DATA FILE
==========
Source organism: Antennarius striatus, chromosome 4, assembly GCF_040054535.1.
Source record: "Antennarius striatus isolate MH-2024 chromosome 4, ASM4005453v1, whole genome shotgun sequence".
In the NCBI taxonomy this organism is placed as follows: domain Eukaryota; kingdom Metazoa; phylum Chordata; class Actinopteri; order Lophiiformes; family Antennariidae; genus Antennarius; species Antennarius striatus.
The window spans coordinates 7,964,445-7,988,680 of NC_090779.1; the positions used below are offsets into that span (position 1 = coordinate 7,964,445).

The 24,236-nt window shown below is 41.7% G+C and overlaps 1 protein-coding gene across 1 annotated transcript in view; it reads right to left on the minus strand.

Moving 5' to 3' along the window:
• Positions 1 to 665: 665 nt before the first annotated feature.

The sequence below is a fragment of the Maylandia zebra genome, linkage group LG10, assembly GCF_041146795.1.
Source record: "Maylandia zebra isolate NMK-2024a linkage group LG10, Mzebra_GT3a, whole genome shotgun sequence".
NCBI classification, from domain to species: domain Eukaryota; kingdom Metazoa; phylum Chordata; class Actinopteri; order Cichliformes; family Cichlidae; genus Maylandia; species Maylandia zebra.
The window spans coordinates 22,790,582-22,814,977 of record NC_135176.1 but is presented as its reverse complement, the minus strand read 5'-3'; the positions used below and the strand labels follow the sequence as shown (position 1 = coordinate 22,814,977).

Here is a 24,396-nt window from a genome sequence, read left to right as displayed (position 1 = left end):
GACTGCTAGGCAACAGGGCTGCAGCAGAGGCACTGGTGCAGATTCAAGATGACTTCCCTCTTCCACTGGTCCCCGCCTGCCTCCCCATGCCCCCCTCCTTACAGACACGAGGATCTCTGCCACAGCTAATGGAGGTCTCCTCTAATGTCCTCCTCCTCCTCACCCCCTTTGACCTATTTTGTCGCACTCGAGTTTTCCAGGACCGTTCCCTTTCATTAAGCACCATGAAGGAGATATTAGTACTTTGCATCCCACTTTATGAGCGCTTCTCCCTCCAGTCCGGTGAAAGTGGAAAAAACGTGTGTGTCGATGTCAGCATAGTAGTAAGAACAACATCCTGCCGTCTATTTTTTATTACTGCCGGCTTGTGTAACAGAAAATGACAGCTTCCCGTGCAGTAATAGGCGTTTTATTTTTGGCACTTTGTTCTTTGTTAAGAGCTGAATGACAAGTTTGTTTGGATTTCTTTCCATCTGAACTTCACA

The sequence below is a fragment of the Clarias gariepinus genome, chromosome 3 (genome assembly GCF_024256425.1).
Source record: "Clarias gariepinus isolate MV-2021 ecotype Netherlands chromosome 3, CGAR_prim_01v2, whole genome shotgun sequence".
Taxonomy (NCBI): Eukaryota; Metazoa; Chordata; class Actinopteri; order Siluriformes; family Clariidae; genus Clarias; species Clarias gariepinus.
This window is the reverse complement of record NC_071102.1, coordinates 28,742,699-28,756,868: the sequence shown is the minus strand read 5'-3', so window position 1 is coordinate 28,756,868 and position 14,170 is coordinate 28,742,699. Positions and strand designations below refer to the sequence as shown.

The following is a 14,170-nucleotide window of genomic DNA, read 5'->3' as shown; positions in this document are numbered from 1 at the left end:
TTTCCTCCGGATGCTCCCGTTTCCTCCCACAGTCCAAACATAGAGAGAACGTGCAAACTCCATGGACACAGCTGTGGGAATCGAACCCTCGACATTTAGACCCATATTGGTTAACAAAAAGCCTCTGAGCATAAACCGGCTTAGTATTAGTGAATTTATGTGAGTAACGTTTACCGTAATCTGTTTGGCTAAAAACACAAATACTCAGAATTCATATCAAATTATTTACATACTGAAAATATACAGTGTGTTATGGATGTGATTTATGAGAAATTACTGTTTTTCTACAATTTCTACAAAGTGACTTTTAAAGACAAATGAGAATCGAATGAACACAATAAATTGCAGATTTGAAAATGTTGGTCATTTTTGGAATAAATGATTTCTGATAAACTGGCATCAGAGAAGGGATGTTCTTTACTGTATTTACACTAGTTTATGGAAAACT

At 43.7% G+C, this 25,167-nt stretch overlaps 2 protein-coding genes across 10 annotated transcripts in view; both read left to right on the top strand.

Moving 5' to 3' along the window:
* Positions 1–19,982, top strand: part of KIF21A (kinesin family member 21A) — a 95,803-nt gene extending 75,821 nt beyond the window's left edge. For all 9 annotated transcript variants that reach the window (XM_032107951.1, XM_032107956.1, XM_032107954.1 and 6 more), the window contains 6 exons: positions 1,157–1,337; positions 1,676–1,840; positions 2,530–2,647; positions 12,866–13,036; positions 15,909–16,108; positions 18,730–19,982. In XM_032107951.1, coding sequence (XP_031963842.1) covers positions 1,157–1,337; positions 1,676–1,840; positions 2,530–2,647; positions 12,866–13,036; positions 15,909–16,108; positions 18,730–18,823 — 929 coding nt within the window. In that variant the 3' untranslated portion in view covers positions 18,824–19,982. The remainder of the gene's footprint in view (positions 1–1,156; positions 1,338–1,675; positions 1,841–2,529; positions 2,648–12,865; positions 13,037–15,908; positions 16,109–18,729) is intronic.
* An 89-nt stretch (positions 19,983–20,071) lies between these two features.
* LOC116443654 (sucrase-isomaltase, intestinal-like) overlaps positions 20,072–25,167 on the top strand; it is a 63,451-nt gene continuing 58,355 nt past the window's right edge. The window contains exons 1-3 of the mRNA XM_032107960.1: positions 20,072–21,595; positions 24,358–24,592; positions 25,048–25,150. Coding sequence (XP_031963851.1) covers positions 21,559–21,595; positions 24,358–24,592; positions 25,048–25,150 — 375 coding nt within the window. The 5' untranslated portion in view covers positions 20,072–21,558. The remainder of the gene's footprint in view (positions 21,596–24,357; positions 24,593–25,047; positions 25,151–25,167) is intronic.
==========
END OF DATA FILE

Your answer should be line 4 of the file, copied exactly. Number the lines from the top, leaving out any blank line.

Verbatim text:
The window spans coordinates 7,964,445-7,988,680 of NC_090779.1; the positions used below are offsets into that span (position 1 = coordinate 7,964,445).